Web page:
Clarence visits a community garden on Yuin Country, created to grow fresh food and connections for the local community. Subscribe 🔔 http://ab.co/GA-subscribe
On the NSW South Coast near Nowra, a half hectare property in Terara is being transformed into a productive, edible garden named Kareela Ngura, which translates to ‘country of trees and water’. This community garden has been created by Waminda – South Coast Women’s Health and Welfare Aboriginal Corporation, to support their social enterprises and wellbeing programs for local Aboriginal women.
It’s a place to connect to the land and community, learn skills, and is a “ceremonial space for women and elders to be on country” says Health and Wellbeing Manager, Hayley Longbottom.
“People come here, and they learn how to cook things, learn about growing, recipes, taking that home, and in turn that’s feeding their families, their communities.” Produce is used in multiple programs including fruit and vegetable boxes for community members, cooking workshops, and to create products such as spice rubs and teas.
The garden was designed by Jac Eikeland who says it was intended to be a demonstration site with “zones for each one of Waminda’s programs to use.” The zones include a “nice safe zone for the kids to run around and play, so we’ve got a few raised beds with fruit and berries in there.” The market garden is then focused on production, including lots of leafy greens and fruit trees. The centre of the garden is a circular food forest “where we come together for yarning circles and just meeting and gathering,” embraced by a growing canopy of plants.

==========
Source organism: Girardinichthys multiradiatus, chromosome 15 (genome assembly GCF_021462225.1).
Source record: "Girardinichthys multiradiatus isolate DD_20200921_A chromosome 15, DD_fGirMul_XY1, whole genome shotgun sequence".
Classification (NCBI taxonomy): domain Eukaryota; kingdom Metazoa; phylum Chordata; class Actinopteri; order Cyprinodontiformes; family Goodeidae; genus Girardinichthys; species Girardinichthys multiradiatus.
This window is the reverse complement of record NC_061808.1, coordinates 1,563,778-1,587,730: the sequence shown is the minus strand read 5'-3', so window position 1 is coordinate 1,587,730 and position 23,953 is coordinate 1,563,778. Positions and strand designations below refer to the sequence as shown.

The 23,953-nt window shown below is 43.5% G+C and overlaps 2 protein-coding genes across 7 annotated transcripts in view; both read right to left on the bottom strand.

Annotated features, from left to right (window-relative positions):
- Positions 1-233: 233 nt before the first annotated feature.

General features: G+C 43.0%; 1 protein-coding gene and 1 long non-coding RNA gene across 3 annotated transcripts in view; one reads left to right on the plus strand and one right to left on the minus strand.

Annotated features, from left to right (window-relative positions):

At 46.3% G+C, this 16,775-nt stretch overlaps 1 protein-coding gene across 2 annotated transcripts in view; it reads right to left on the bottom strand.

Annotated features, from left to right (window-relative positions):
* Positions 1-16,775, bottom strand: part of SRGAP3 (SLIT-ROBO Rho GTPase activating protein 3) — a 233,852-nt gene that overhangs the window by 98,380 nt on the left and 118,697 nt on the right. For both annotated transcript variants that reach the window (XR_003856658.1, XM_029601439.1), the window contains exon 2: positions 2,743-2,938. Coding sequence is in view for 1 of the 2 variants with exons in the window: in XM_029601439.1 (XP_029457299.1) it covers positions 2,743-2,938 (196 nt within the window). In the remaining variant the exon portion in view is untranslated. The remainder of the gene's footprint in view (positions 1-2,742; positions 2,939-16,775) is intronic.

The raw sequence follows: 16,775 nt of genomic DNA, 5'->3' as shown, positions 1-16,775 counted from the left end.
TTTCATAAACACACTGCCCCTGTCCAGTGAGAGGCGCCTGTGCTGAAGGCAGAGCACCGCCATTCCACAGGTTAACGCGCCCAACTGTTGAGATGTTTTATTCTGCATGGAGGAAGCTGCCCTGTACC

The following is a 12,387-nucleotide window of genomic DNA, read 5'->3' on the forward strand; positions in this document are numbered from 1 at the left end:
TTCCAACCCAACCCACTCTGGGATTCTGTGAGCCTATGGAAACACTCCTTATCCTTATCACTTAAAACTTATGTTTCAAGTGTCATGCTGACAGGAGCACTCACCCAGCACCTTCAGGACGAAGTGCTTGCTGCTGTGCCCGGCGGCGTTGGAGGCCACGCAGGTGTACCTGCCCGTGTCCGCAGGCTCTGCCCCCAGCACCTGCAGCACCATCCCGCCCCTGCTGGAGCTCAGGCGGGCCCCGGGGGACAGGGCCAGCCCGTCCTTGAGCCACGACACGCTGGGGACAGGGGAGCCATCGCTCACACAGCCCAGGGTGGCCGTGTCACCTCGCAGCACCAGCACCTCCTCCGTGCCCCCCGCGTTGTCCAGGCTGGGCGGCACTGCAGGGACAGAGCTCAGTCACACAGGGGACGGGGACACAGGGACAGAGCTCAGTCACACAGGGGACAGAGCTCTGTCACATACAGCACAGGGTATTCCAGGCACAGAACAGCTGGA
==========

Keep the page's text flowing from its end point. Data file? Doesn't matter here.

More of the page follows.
Building healthy soil and using all the waste has been a key factor to their success so far. “Waminda as a whole does well with waste management. All green waste goes into a hot compost system near the chooks, and we gather food scraps from the house of clients in the programs, turning it into luscious product for the plants. Once a year, we’ll put an inch or two of compost on the annuals in the market garden.”
Along with the common varieties of fruit and vegetables, there are plenty of native foods too. Gardener Michelle Moloney is the expert here. To prepare warrigal greens she suggests blanching the smaller leaves. “The bigger leaves, as they grow, they get very, very bitter”. Lemon-scented tea tree leaves are great with fish and also good for deterring mozzies! Finger limes create great habitat for wildlife and also complement fish-based dishes.
Skye Staniford from the Nyully Cooking Alive program demonstrates a simple way to harness these flavours from the garden in a fish dish. The lemon-scented tea tree leaves are stuffed into whole trevally, and she drizzles them with smoked blackberry vinegar. Then it’s sprinkled with finger lime salt, pepper berries, and a good squeeze of finger lime caviar before popping the whole fish onto the barbecue.
There’s plenty more to come from this space including youth education programs based around growing and cooking and partnering with local farmers to harvest and grow native grasses. The main focus is always on creating a supportive community. Hayley says “No matter what a woman and her family are coming in with, we wrap around them. And it’s our ways of knowing, being, and doing, and that’s what it’s about – providing and supporting her and walking alongside her on her journey. It’s not just an organisation, it’s a whole community behind our women here.”
ASPARAGUS – Asparagus officinalis *
KALE ‘CAVALO NERO’ – Brassica oleracea cv.
LETTUCE – Lactuca sativa cv.
APPLE – Malus cv.
WARRIGAL GREENS – Tetragonia tetragonoides
LEMON-SCENTED TEA TREE – Leptospermum petersonii
FINGER LIME – Citrus australasica cv.
* Check before planting: this may be an environmental weed in your area
Filmed on Yuin Country | Terara, NSW
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